I wondered how much impact a Facebook page could really have in the world, and thought on balance that pages like these were just the mindless meanderings of people with too much time on their hands and not enough sense in their minds.

To try to understand the pages better and work out what they meant, I spent some time wading through them and through the never-ending comments they attract, which are often strangely repetitive.

It’s as though the readers have a 20 second memory for bad comedy, and you could give them a three minute, looping clip of Roy Chubby Brown and they’d be gurgling contentedly away at a television screen for life.

Some of the comments are offensive (and not just because there’s no reason why anyone with access to a computer can’t also easily access a spellcheck), like this one: “It’s funny when they think they can out run you”.

Most of them are either incomprehensible, stupid or both, and many seem to be conversation threads taking place amongst a small group of friends who already know each other. I’m also willing to wager that most of them didn’t meet each other regularly in their English lessons at school or college.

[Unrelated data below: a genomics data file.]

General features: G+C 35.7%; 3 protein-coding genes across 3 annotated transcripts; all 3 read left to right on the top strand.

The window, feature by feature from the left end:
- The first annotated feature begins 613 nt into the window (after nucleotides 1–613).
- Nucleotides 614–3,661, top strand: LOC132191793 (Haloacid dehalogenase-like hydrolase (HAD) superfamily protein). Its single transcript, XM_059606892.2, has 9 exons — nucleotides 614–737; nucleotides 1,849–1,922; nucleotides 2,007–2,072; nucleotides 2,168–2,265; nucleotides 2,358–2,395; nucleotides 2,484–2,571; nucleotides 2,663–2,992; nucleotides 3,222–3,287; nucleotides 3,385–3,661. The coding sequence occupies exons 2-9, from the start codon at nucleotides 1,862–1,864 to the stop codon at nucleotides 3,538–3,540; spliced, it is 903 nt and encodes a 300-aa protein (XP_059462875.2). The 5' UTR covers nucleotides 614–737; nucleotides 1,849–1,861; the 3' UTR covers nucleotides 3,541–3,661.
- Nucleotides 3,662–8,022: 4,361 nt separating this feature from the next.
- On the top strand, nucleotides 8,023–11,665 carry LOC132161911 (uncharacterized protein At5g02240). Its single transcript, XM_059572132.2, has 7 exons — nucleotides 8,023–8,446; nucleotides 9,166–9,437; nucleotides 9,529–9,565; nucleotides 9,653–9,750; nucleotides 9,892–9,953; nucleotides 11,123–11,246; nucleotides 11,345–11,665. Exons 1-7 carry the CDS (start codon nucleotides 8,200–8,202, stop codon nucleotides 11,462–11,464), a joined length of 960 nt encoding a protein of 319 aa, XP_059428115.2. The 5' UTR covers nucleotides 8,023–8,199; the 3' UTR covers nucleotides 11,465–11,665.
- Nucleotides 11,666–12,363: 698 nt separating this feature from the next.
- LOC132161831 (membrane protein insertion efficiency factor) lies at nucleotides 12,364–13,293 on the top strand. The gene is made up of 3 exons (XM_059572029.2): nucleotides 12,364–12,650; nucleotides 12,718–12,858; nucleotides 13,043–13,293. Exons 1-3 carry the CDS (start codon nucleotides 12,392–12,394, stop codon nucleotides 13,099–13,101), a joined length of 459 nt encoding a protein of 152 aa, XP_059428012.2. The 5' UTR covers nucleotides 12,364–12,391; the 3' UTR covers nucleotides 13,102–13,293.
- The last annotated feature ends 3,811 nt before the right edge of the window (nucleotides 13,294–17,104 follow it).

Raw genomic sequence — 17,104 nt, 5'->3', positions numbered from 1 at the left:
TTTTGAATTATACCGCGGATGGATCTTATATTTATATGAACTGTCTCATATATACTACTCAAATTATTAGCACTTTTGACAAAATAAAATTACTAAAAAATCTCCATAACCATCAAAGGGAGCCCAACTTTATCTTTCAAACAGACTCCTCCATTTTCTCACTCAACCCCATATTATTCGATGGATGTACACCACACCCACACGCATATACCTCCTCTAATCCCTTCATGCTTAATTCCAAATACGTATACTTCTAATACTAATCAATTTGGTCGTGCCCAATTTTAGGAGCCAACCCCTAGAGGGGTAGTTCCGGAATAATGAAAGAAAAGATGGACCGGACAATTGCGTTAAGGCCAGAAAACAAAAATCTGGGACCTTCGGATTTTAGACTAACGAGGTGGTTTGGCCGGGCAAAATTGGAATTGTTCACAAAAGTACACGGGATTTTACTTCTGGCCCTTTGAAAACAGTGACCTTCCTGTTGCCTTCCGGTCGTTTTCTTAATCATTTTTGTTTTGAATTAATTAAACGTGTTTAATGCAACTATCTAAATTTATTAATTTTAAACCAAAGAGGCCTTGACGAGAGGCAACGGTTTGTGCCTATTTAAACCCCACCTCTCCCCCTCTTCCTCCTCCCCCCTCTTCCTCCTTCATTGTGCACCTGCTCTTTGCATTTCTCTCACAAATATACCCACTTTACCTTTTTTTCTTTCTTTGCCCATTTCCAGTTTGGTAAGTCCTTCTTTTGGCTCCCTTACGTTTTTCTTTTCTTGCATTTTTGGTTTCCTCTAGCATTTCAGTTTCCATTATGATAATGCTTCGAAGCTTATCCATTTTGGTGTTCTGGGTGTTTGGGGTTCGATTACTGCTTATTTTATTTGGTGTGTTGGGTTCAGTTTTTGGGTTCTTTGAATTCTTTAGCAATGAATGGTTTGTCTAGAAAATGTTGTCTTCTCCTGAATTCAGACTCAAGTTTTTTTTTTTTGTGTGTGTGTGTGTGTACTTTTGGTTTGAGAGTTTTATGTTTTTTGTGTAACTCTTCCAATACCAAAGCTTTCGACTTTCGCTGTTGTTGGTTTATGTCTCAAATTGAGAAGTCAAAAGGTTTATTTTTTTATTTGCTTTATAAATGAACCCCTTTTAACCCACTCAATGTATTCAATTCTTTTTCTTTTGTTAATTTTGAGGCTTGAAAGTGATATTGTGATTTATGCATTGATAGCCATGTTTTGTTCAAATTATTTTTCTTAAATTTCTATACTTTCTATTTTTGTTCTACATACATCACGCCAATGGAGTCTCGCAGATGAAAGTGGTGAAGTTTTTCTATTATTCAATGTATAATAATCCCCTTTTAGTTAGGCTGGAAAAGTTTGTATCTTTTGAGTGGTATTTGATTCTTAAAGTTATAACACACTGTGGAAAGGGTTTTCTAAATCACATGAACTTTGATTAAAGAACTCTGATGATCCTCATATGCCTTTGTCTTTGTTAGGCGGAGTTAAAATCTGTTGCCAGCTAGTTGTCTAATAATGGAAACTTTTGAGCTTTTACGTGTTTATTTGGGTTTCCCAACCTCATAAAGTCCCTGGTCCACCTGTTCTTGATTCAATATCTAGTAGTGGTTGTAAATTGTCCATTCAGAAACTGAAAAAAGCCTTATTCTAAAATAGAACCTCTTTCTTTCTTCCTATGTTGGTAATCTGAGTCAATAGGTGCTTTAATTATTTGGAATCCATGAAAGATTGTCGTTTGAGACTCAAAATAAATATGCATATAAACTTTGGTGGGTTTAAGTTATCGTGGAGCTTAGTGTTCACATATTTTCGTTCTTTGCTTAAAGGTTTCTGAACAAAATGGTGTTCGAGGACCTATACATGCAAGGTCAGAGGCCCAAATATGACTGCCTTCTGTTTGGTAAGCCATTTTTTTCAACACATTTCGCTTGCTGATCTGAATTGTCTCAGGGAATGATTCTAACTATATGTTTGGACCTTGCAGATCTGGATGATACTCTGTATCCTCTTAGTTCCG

But the comments I’m really interested in are the ones like these:

“…this page is a joke, if you can’t see the humerous side (one of my best friends {a girl} has been victim to it and can laugh at this) then don’t join the group, as if any of these people have actually raped someone. Why so serious dude it’s fuckin facebook… Get a life”

I’m interested in this because a lot of the posters and commenters on this page echo this sentiment in one way or another. Judging by their profiles, a lot of them are young people – interestingly both men and women.

And these men and women genuinely seem to find no problem with this page. Many of them deny it’s even ‘about rape’, and others who use the often repeated – and seemingly never tired of – flippant saying ‘It’s not rape, it’s surprise sex.’

Having spent more time on these pages than was good for my faith in humanity, I agree with Barbara Hannah Grufferman’s analysis that these pages are actually a really big indicator of western society’s broader ‘rape culture’, defined in her article as:

“. . a term used to describe a culture in which rape is common, and can be condoned through cultural attitudes and behaviors, including the way its victims are portrayed in the media, and the objectification of certain people (usually women) that seems to make their bodies open to violation.”

And rape culture I do have a problem with. That’s why I supported Slutwalk, although I understood it was controversial and often completely misunderstood.

And that’s why I support these petitions.

The concept of rape culture is also often controversial and frequently misunderstood. Raising the subject leads to long conversations that are often highly divisive and anger all involved.